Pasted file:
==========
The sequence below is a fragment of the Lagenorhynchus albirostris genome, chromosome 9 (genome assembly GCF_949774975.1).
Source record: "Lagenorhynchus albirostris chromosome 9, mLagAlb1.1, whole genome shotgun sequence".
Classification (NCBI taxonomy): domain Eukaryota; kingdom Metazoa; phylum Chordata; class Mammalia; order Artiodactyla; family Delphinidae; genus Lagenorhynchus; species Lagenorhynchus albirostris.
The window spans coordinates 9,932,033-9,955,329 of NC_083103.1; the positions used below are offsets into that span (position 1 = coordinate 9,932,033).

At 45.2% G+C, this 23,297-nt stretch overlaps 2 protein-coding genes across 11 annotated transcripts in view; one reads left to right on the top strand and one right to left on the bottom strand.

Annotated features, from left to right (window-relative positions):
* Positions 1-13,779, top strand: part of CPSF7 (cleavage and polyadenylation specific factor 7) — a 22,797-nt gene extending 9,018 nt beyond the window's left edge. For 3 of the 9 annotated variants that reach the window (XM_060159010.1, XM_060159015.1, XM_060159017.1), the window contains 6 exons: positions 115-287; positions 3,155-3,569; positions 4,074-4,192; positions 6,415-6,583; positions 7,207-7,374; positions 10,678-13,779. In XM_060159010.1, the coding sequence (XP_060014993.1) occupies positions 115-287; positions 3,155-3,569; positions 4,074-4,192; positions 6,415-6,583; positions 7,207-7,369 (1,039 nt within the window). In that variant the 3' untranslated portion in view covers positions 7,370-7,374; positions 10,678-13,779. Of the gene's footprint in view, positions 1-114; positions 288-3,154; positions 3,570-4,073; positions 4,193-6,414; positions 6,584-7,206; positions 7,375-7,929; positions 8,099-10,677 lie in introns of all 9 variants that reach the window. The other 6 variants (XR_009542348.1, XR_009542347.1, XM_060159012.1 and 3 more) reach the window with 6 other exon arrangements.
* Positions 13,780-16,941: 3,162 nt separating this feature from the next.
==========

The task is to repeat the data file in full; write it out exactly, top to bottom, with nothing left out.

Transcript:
The sequence below is a fragment of the Lagenorhynchus albirostris genome, chromosome 9 (genome assembly GCF_949774975.1).
Source record: "Lagenorhynchus albirostris chromosome 9, mLagAlb1.1, whole genome shotgun sequence".
Classification (NCBI taxonomy): domain Eukaryota; kingdom Metazoa; phylum Chordata; class Mammalia; order Artiodactyla; family Delphinidae; genus Lagenorhynchus; species Lagenorhynchus albirostris.
The window spans coordinates 9,932,033-9,955,329 of NC_083103.1; the positions used below are offsets into that span (position 1 = coordinate 9,932,033).

At 45.2% G+C, this 23,297-nt stretch overlaps 2 protein-coding genes across 11 annotated transcripts in view; one reads left to right on the top strand and one right to left on the bottom strand.

Annotated features, from left to right (window-relative positions):
* Positions 1-13,779, top strand: part of CPSF7 (cleavage and polyadenylation specific factor 7) — a 22,797-nt gene extending 9,018 nt beyond the window's left edge. For 3 of the 9 annotated variants that reach the window (XM_060159010.1, XM_060159015.1, XM_060159017.1), the window contains 6 exons: positions 115-287; positions 3,155-3,569; positions 4,074-4,192; positions 6,415-6,583; positions 7,207-7,374; positions 10,678-13,779. In XM_060159010.1, the coding sequence (XP_060014993.1) occupies positions 115-287; positions 3,155-3,569; positions 4,074-4,192; positions 6,415-6,583; positions 7,207-7,369 (1,039 nt within the window). In that variant the 3' untranslated portion in view covers positions 7,370-7,374; positions 10,678-13,779. Of the gene's footprint in view, positions 1-114; positions 288-3,154; positions 3,570-4,073; positions 4,193-6,414; positions 6,584-7,206; positions 7,375-7,929; positions 8,099-10,677 lie in introns of all 9 variants that reach the window. The other 6 variants (XR_009542348.1, XR_009542347.1, XM_060159012.1 and 3 more) reach the window with 6 other exon arrangements.
* Positions 13,780-16,941: 3,162 nt separating this feature from the next.